The  “Real Thing” Edinburgh 1974

The time has come to get my proverbial in gear and sell the last two trials bikes from the now much
depleted thirty strong collection. Top of the shop will be my museum piece “53” which has only seen
battle once following it’s build several years ago.

The Replica on it’s one and only ride

Back then, realistically money was no object, and I was at the height of my Yamaha building phase.
Machines were sourced, mainly through E-bay, and then rebuilt to whatever standard and color
scheme I had in mind. Several of the TY250A models were rebuilt and finished to a high order of
polish and chroming, suitably revamped with modern day throttles and carbs and sent on their way
to their new owners. The sequence usually followed the same pattern and it became almost
automatic from the “wrecks” arrival until dispatch.

A pair of rebuilds ready for sale

The truck would pull into the yard and once the crate or package was off loaded the first inspection
would begin. In the early days a good amount of used stuff would depart for the dump as I had no
intention of using it but in later years it was preserved and re-sold through ebay at some outrageous

Once the original decision had been made to concentrate on Yamaha’s rebuilding them became a
breeze as I had all my sources for parts available and a large collection of equipment and spares on
hand including many rechromed and repolished items all ready to fit. At that stage I had been through
3 different metal shops for chroming and polishing and eventually settled on a reliable firm who
produced the work on time and to a very high quality.

Sprockets, Mikuni VM26 carbs, cables and throttles all came from BJ Racing, while Cycle Gear
supplied all tires at trade along with air filters, racing chains, levers and a selection of oils and petrol
piping. A local company, Copperstate, was a good source for all replacement metric nuts and bolts,
and the local ACE hardware at the end of the road was always on hand for that oddball item that I
didn’t have in stock. Some items such as bars and the one piece tank and seat unit and footrest
conversion units all came direct from the UK and that man in New Milton.

OEM parts were always available from Speed and Sport in PA and usually a lot cheaper than
anywhere else.

The project that would become 53 was acquired from E-bay and it looked very good in the picture and I
was amazed that nobody even gave it a second look and it just sat at it’s asking price with, no reserve,
until bidding closed at my opening bid. Sometimes that happens, I know, whereas a piece of real junk
can take off and get an absurd price. It duly arrived with cheap shipping from a dealership and was
even better than in the pictures. Flawless tank, no signs of abuse anywhere and totally original.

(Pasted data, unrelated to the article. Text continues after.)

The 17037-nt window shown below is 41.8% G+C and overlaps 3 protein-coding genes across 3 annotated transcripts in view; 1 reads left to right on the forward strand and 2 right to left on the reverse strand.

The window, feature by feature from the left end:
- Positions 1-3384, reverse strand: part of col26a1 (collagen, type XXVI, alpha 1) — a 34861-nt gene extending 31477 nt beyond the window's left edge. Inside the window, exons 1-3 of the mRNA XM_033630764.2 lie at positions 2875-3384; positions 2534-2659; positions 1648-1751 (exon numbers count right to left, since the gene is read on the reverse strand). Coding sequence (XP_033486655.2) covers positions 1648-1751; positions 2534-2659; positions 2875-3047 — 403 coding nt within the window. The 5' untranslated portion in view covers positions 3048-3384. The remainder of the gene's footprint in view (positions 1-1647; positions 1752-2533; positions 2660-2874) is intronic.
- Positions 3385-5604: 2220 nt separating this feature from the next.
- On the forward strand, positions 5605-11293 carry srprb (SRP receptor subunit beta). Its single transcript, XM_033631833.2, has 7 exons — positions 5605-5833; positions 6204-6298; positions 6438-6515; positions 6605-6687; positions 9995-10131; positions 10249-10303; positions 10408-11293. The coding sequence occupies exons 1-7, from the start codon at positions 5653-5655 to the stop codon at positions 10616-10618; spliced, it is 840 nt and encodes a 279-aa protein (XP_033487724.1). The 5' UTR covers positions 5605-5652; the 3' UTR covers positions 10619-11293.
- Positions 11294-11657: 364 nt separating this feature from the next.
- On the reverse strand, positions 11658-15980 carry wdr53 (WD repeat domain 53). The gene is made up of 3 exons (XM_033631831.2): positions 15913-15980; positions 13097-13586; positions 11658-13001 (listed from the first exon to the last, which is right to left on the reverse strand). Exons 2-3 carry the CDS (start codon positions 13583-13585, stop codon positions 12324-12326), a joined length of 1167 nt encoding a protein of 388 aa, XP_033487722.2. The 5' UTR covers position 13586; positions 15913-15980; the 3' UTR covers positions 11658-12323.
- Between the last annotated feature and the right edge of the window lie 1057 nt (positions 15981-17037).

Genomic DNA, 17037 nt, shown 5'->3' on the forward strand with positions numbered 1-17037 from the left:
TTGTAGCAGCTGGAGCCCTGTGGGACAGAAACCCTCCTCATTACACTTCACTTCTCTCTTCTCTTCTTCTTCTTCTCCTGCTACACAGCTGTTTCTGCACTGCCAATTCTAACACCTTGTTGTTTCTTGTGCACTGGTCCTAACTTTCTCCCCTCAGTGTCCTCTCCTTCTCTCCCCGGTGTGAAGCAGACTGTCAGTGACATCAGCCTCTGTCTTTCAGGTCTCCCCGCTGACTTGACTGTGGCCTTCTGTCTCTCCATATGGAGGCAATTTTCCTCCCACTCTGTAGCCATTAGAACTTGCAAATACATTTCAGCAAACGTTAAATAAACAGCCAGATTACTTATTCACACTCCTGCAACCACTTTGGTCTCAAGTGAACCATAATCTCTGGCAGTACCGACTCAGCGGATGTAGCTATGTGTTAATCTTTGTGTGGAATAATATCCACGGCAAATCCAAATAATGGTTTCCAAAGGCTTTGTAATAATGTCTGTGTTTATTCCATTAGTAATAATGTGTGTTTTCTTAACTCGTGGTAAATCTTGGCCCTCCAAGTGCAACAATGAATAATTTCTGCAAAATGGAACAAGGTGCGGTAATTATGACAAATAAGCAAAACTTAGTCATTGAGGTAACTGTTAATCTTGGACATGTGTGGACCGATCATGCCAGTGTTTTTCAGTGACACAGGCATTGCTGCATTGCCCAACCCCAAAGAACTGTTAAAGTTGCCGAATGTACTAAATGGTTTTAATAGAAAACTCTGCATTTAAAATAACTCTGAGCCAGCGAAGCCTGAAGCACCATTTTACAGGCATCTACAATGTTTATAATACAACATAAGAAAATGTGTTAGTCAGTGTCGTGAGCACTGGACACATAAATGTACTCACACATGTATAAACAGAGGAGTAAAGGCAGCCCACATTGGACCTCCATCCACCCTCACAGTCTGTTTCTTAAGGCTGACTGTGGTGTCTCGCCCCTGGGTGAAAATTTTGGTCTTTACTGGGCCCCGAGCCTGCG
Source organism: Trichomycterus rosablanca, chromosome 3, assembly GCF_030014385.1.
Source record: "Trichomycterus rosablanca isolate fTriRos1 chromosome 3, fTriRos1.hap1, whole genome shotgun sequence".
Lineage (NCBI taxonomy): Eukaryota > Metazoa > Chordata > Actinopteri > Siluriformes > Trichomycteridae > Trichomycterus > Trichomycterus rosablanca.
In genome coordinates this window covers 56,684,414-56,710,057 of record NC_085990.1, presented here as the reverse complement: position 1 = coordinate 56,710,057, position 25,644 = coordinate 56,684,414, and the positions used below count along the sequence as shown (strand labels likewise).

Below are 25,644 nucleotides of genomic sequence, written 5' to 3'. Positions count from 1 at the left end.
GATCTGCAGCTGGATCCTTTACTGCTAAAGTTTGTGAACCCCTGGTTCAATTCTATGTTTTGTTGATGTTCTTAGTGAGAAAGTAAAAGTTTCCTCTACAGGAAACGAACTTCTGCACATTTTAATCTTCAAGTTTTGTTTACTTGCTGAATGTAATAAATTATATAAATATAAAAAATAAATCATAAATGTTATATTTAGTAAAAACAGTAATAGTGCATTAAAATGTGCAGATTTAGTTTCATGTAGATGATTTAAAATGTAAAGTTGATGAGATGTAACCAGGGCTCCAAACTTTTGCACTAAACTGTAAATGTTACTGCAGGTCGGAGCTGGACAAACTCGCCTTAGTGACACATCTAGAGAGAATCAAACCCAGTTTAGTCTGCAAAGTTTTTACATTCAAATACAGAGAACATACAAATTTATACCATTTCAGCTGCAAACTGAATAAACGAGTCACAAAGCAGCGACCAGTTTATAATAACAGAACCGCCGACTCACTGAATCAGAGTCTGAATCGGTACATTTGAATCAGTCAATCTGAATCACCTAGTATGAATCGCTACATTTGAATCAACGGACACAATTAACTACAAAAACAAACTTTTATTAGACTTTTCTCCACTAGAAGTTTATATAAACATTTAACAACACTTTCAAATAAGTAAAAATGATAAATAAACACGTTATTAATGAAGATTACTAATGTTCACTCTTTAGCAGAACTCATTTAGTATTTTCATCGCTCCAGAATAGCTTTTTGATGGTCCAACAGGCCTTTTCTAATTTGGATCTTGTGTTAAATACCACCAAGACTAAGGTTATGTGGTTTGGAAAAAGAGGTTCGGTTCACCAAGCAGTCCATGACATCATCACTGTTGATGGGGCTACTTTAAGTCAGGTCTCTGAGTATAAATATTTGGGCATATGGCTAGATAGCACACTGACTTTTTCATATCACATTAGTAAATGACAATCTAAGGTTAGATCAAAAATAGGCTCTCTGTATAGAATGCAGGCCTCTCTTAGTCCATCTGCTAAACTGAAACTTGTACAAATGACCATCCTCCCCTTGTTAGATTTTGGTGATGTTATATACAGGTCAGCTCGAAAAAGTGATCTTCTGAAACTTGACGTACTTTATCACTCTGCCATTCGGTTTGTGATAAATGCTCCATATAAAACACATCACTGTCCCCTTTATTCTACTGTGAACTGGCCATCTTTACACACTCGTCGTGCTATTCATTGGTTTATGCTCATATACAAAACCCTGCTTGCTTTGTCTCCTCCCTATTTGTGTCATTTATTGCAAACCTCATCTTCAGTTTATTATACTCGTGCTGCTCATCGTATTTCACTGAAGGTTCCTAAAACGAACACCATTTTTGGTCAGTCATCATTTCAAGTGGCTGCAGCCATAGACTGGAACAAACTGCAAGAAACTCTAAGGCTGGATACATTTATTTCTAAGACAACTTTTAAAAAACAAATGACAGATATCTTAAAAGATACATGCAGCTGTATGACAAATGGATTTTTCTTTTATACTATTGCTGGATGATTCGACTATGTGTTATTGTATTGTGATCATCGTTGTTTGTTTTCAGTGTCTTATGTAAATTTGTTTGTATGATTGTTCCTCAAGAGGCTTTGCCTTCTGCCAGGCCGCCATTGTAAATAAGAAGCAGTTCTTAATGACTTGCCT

Better than expected “53” on arrival

Extensive chroming of frame, exhaust, footrests, kicker and shifter and polishing for engine cases,
fork legs, yokes and brake anchors and with all the new parts on hand it was reassembled and given
its one and only competitive ride.

Engine redone!

Building the masterpiece in the lounge

As she is today

At the time I had several other TY250A’s that were in regular competition use so 53 was assigned to
the museum where she sat until our enforced move up to Colorado. Now she sits below the “I love me
wall” but its time for her to be on her way and join someone else’s collection.

Pride of place in the museum

Baby Superglitz was another TY175 that was built shortly after completion of the first Glitzmobile and
at this stage I was looking to do something really special and like a Harley I went the whole hog and
chromed everything including engine cases forks and yokes. I must confess that I was amazed at
what a TY175 could do as I had always thought they were underpowered and a bit on the small side
for trials. Just how wrong can you be! She won the Twinshock Class against some stiff competition
and also won a few rounds in the Ahrma Nationals before being retired to make way for other projects
namely the Superglitz Mk 2 which I still use today.

The First “Glitz”

Chromed everything!

More chrome than a Harley!

Ready for action

Big Brother the “Superglitz”

The 175 was rebored as they seem to be a little weaker in that department than their big brothers and
now I must change the main bearings before turning her loose once more. So a few days in the
workshop rebuilding the baby then finish her off with a new set of red fenders and she too, will be
ready to grace e-bay.

53 will be up for sale this week starting at $3500 and the 175 Babyglitz will be on at $3000 if anyone is
interested ?


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  • 8/13/2009 10:14 AM James Graham wrote:
    Hello Tony- I want to say that I have read some your writtings and you are a great writter who leaves the reader wanting more. I love vintage TBs, and had owned a mid 70s TL125. I plan to buy a couple old scooters and keep practiced on my Sherco. I would like to get involved with vintage trials comp so look forward to meeting you oneday. I routinely watch EBAY on vintage bikes and could easily see myself owning 6 or 8. Thanks again for the great reads. James
    Reply to this
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